A Forgotten Empire


February 24, 2007


Heritage | History | Iran

What has the Persian Empire done for us lately? It is the arrogance of the present to imagine that all of human history reaches its culmination, and unveils what was all along its hidden purpose, in the generation that happens to be breathing at this moment upon the surface of the earth. Those earlier nations, such as Greece and Rome, that are clearly causative of us are a source of obvious interest to us. Even civilizations such as ancient China and Japan, though they had no role to play in our causation, are thriving now and so they, too, engage our interest.

But no such claim can be made for the Persian Empire, or the Byzantine for that matter. And so we conjure ourselves into believing that, however important they might once have seemed, they were always on the wrong side of history, an eccentric sideshow to the main event.

In an attempt to redress that imbalance, the Asia Society has mounted a worthy exhibition of Sasanian civilization, specifically its visual culture. And yet, its title, “Glass, Gilding, and Grand Design,” is misleading. You would think that it was primarily devoted to crafts of the Sasanian period, but in fact it includes many more genres. Together with the Musée Cernuschi in Paris, where the show originated, the Asia Society has assembled silverware, mosaics, textiles, and sculpture made during the Sasanian dynasty, which ruled Persia between 224 and 642 C.E. Though the Sasanids are all but unknown to most of today’s museumgoers, any state that could withstand the enmity of Rome for four centuries deserves our respect

In an attempt to inject contemporary interest into this show, the curators have chosen as a subtitle “The Art of Sasanian Iran.” This is fair enough, since the Sasanians did indeed refer to themselves as Irya, from which the word Iran derives. They were among the progenitors of modern Iranians as well as the last non-Muslim group to rule the country. Furthermore, the influence of their art would have profound consequences for the visual culture of the region down to modern times.

If the art of the Sasanid dynasty was not, to judge by its remains, quite as glorious as that of the Acheaemenians, it far surpassed what remains from its immediate predecessors, the Parthians. One of the curious facts about the study of Sasanian artifacts is that most of what we have was discovered outside of Iran, in places as far afield as China, Japan, and France.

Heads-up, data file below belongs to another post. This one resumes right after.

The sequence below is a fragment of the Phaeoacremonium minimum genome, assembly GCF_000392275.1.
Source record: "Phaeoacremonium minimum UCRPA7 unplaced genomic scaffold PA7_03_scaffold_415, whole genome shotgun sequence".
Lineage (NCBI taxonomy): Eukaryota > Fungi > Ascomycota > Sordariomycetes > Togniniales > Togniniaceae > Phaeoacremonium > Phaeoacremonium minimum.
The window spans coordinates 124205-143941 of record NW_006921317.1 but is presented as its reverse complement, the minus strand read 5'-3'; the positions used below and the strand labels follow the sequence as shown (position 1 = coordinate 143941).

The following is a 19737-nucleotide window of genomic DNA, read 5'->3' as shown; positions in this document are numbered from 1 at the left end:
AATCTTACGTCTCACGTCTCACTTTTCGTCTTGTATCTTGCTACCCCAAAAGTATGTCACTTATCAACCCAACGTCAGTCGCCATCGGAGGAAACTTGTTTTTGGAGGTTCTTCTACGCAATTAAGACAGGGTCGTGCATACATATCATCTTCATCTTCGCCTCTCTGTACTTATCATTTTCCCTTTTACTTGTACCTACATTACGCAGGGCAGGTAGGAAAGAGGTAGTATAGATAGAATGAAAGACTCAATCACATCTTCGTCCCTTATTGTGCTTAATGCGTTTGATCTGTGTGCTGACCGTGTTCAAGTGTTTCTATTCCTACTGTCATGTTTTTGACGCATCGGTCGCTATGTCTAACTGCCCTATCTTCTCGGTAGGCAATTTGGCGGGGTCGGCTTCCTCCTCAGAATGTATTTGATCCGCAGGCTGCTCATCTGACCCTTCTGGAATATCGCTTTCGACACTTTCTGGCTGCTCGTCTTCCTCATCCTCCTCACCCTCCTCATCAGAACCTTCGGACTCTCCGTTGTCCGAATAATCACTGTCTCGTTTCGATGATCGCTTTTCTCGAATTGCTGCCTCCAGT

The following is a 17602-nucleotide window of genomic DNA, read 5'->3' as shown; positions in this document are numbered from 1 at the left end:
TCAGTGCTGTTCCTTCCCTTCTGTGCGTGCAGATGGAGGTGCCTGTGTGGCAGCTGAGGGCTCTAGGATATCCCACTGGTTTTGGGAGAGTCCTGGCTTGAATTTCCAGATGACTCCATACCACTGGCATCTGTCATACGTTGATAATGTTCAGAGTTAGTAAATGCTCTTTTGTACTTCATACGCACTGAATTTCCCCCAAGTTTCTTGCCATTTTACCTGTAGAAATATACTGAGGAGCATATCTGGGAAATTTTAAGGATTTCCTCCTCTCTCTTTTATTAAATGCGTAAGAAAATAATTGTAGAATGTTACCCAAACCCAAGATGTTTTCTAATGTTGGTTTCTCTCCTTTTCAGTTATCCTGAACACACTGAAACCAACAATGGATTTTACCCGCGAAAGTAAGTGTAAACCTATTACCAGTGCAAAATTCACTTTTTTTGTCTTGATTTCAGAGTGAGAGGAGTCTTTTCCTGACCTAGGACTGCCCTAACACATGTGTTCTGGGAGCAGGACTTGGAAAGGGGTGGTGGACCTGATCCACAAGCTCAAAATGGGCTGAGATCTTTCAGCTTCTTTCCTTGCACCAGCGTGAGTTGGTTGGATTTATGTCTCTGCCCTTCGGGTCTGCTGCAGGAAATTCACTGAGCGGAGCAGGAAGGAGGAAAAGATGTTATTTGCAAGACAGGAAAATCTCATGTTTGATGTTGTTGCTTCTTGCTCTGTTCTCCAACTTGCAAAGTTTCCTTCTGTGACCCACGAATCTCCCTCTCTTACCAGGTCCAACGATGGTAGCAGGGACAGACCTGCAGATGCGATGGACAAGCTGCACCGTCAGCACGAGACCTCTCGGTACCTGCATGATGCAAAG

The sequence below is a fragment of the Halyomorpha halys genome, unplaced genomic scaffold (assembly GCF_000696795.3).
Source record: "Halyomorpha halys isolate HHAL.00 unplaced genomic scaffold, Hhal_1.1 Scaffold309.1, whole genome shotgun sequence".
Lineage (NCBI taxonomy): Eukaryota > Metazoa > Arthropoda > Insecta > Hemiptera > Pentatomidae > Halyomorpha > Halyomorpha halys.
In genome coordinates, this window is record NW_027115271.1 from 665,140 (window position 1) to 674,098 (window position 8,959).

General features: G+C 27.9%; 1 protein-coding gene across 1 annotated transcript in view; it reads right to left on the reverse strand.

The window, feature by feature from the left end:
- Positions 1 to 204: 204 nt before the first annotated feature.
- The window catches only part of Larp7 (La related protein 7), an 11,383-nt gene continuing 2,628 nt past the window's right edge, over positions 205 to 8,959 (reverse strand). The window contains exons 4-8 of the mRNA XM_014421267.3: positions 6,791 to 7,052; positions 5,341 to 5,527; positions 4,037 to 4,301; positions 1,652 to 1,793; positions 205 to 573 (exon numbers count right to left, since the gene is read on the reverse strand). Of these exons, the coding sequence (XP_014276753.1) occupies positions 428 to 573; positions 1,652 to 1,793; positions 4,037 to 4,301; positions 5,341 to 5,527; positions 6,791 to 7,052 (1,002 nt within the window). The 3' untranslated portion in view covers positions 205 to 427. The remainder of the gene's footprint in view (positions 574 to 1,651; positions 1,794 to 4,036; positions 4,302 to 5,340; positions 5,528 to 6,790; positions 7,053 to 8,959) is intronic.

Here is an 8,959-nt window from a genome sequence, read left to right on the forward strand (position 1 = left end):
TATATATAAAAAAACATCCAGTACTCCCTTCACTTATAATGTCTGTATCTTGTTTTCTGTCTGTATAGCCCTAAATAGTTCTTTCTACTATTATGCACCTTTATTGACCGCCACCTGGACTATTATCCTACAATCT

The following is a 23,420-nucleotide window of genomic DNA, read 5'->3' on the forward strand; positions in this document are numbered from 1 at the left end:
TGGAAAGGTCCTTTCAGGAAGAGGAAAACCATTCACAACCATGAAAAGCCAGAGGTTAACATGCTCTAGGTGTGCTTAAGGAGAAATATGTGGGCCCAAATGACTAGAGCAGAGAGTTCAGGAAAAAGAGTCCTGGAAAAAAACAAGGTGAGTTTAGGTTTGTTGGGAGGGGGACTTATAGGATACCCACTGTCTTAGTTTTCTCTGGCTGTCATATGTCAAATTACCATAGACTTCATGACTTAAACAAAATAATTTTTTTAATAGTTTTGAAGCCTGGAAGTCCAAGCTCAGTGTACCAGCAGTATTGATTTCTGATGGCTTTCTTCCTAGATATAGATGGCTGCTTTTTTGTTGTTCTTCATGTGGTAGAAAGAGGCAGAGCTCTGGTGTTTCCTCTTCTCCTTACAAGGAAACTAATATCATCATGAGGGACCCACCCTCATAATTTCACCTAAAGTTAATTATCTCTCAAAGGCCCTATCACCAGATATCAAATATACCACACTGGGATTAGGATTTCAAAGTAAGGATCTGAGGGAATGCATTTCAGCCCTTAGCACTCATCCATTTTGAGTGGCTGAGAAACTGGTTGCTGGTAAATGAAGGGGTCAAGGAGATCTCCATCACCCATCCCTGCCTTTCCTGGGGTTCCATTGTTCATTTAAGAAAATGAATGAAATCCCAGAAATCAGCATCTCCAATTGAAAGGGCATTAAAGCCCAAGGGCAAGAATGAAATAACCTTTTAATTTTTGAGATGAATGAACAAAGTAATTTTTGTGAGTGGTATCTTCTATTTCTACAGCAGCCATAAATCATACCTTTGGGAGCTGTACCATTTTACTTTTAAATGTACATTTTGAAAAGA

Because of the spotty nature of these survivals, however, it is difficult to pronounce with confidence any generalities about the complicated origins or the nature of Sasanian art. Like the late antique or early Christian art of the West, it took much of its inspiration from the Roman Empire and behind that from the empire of Alexander the Great. In “Glass, Gilding, and Grand Design,” that influence is especially evident in a charming mosaic plaque depicting a female harpist, as well as in a “Bowl With Portrait Medallion.” At the same time, there is a discernible trace of pre-Islamic Arab influence in the stucco “Bust of a King,” from the 5th century.

Much more typical of the Sasanian dynasty is a partial gilt plate depicting King Yazdegerd I killing a stag, or a silver bowl whose stippled surface depicts a lion and a bull in a fight to the death. What these two works exemplify is first of all a somewhat more schematic, but also rather more humanistic rendering of the observable world. The round-faced human figures seem kinder and more approachable than their counterparts in the art of, say, the Assyrians or Babylonians. Likewise, the depiction of combating animals has little of the rage or violence that this common theme carried in the reigns of those predecessors. It has been reduced to a decorative motif.

The influence of the Sasanians on the subsequent dynasties of Persia was to be immense, comparable to the influence of pagan and Arthurian legends upon the culture of the Christian Renaissance. For 1,000 years after the imposition of Islam, the deeds of the Zoroastrian Sasanids were celebrated, above all in Ferdowsi’s “Shâhnâmeh,” the Iranian national epic poem written in about 1000 C.E. The illustrations to that work, which occupied the most gifted miniaturists of the Safavid dynasty, display the same round and richly human faces of their pagan forbears in the Sasanian dynasty.

Though the Asia Society show does not give us a fully fleshed out vision of Sasanian culture, such an exposition would probably be impossible. Compared with the cultures of ancient Egypt, Greece, and China, what has survived from the Sasanians is simply too spotty and insufficient. You cannot connect the dots if there are not enough in existence. Even so, the attempt is worth the effort, and a show such as “Glass, Gilding, and Grand Design” is well worth a visit.

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Original article here